Uche Ikpeazu has disclosed that he is already relishing the challenge to help Middlesbrough achieve something special come the conclusion of the 2021/22 season, which is to help them gain promotion to the Premier League positing a club of such magnitude should be playing in the Premier League.
The 26-year-old last week Friday joined Middlesbrough on a three-year contract after he completed a summer transfer from Wycombe Wanderers where he spent only one season.
Ikpeazu who was recently in Nigeria where he also paid a courtesy visit to Oasis International College, the secondary school he attended spoke exclusively to Complete Sports’ reporter, Oluyemi Ogunseyin…
Congrats to you on your transfer to Middlesbrough. Can you tell us more about the move and what are your expectations ahead of the 2021/22 season?
Thank you. I had known about the interest for a while. I played against Middlesbrough a couple of times during the 2020/21 season and I did very well and ever since then, the manager was interested in me.
And fortunately for me, he brought me over to Middlesbrough which is such a massive club, so I am just excited. My expectations for me, the magnitude of the club, they should be playing in the English Premier League (EPL). So, obviously, that is my ambition to try and score goals, make assists, just put up lovely performances to help Boro at least get into the play-offs for promotion and then, we will take it from there.
I am just taking every game as it comes but I am very ambitious and of course, I know that I will be playing under a very experienced manager who can help us achieve some great things as well.
How excited are you now that you will be playing under a vastly-experienced manager like Neil Warnock? How easy or difficult was it for Warnock to convince you to join Boro?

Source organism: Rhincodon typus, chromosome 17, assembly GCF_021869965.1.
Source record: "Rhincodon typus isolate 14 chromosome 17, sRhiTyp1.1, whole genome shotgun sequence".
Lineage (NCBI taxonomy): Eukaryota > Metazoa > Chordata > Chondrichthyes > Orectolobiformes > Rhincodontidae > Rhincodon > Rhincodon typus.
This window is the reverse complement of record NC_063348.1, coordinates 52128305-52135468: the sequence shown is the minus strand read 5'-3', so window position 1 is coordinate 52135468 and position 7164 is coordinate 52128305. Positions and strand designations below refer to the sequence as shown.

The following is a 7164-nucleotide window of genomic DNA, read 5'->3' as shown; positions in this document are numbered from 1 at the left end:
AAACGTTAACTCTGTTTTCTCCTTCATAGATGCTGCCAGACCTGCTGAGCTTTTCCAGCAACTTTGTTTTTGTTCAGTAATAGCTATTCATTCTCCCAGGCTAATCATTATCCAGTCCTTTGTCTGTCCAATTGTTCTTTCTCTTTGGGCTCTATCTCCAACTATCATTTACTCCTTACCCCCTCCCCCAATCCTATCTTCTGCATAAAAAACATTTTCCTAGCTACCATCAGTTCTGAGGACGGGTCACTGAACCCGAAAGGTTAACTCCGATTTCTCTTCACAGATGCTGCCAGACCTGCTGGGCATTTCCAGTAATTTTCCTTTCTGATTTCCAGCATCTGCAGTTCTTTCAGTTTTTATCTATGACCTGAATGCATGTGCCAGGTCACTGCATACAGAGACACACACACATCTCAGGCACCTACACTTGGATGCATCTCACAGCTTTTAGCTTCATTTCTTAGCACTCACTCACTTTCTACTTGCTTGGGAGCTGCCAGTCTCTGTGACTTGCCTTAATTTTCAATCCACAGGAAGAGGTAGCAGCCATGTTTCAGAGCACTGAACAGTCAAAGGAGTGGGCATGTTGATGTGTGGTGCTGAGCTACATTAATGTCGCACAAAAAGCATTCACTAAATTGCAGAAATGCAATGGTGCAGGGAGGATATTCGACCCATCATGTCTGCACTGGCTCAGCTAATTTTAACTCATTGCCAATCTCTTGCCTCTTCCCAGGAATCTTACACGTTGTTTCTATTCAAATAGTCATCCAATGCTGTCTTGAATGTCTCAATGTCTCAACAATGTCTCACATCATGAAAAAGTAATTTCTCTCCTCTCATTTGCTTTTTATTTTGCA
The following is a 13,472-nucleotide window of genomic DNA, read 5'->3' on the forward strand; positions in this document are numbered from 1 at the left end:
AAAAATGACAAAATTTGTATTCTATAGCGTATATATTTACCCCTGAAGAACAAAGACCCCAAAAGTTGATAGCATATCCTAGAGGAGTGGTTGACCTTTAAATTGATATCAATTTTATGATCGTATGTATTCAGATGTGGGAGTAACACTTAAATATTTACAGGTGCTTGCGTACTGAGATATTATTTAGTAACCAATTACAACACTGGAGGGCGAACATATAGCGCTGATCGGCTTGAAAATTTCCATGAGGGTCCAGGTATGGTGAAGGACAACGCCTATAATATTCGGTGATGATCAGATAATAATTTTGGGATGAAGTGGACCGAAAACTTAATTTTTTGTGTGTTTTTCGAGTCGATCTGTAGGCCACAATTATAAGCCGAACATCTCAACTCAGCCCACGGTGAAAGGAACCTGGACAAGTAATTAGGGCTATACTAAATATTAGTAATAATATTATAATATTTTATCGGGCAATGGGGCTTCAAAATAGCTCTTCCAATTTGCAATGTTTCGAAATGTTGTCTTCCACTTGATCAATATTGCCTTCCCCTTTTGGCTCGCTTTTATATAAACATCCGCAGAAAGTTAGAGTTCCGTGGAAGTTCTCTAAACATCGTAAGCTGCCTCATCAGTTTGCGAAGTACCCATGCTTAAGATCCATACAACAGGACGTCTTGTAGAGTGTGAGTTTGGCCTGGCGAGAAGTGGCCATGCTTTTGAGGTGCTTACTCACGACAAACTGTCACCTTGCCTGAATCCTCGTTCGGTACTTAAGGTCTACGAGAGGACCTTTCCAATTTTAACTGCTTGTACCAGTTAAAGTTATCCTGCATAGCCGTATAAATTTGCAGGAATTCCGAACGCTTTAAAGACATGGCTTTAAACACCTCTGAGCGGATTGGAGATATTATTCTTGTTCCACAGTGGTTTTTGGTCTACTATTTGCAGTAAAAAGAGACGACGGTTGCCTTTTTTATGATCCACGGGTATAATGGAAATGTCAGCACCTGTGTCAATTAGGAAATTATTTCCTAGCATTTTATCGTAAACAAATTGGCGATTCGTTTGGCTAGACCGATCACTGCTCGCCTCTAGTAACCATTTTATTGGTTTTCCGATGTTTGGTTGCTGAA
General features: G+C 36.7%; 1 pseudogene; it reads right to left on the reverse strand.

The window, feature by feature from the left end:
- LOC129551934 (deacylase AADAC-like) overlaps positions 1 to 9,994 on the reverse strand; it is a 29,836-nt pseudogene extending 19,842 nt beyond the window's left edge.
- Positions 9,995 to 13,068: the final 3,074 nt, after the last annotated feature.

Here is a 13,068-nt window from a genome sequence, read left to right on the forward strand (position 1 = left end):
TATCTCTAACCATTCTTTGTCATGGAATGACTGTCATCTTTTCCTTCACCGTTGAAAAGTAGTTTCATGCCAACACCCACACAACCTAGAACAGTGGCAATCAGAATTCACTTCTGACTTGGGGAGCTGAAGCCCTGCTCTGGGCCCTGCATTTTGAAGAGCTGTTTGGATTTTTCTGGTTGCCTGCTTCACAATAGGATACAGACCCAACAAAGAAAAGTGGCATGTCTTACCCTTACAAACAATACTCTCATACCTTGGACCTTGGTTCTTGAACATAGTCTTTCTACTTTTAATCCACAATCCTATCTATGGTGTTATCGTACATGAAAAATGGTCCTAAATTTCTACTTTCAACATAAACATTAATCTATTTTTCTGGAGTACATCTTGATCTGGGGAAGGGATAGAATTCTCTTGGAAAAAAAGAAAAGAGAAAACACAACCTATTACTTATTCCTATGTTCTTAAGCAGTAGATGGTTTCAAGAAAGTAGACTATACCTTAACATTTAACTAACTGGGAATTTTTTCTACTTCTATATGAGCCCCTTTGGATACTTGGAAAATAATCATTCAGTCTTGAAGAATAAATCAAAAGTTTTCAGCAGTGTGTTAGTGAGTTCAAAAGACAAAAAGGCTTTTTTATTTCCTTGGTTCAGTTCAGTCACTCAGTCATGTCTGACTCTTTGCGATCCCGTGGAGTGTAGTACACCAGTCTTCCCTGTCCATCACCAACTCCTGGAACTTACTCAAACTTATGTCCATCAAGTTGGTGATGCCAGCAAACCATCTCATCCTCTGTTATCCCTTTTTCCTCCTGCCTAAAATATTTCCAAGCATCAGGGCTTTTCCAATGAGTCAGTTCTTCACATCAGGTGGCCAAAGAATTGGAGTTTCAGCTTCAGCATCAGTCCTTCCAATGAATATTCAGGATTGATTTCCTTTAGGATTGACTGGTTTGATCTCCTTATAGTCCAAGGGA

I am very excited like I said before to work with a manager who has been in the game for such a long time and obviously, it’s an honour for me as well that he wanted to bring me to the club.
It just shows the kind of belief he has in me as a player, so I am excited and hopefully, we can achieve some great things together. What did he do to convince me to join Boro?
(Uche laughs) There wasn’t much convincing to join when I knew that they were interested in signing me, I just wanted to jump at the opportunity and like I said before ever since I got released from Watford, I set myself a target.
That very target was that by the age of 25, I would be playing in the Championship, I had always wanted to get back to that club of that stature, so there was no convincing when I knew that he was interested in me.
What fond memories do you have of Wycombe Wanderers? I know you are certainly going to miss your former club…
The fond memories that I have of Wycombe, they are so many, I think that particularly the way it started, obviously, I missed more or less the first half of the season and I couldn’t start a game until the end of December 2020.
I think the fond memories are just bouncing back from all those injuries, illness and all these things and scoring my first goal in the Championship against Middlesbrough funnily enough, I think that was an emotional day for me.
Like I said, I had missed a lot of games and I had a tough start at Wycombe but to score my first goal in the Championship was massive for me and you know they always say the first thing is the hardest.
And I knew that if I got just one goal, I would definitely get more, yes, it was an amazing feeling to score my first goal in the Championship, I think that is probably my best memory of Wycombe.
You were recently in Nigeria where you also paid a courtesy visit to Oasis International College, the secondary school you attended. Prior to your latest trip to Nigeria, when last were you in the country and how did you find your most-recent visit?
Yes, I visited my old secondary school, Oasis International College, I went to school there, year nine, obviously, growing up in London, my parents wanted me to experience my culture.
Most of the African descent are unable to embrace their culture beacsue they spend so many years in the United Kingdom (UK). I had been to Nigeria a few times to visit. But I never spent a considerable amount of time there but going back to my old school, it was very touching and it was just a feeling of gratitude, to be honest with you, how far I have come and what Nigeria taught me as a country.
Not only as a school but that work ethic, the desire to keep working hard, you know in Nigeria, that is embedded in children from a young age, the aspect of hard work, being respectful, discipline, that is massive. So, it was really good speaking to the kids and I also went to the room that I used to stay when I was in school, I was just really humbled and it was the main reason why I went to Nigeria, though, it was great.
The last time I visited Nigeria was back in 2009 and that was also when I left, so it was twelve years ago since I was last in the country, so it was quite a while.
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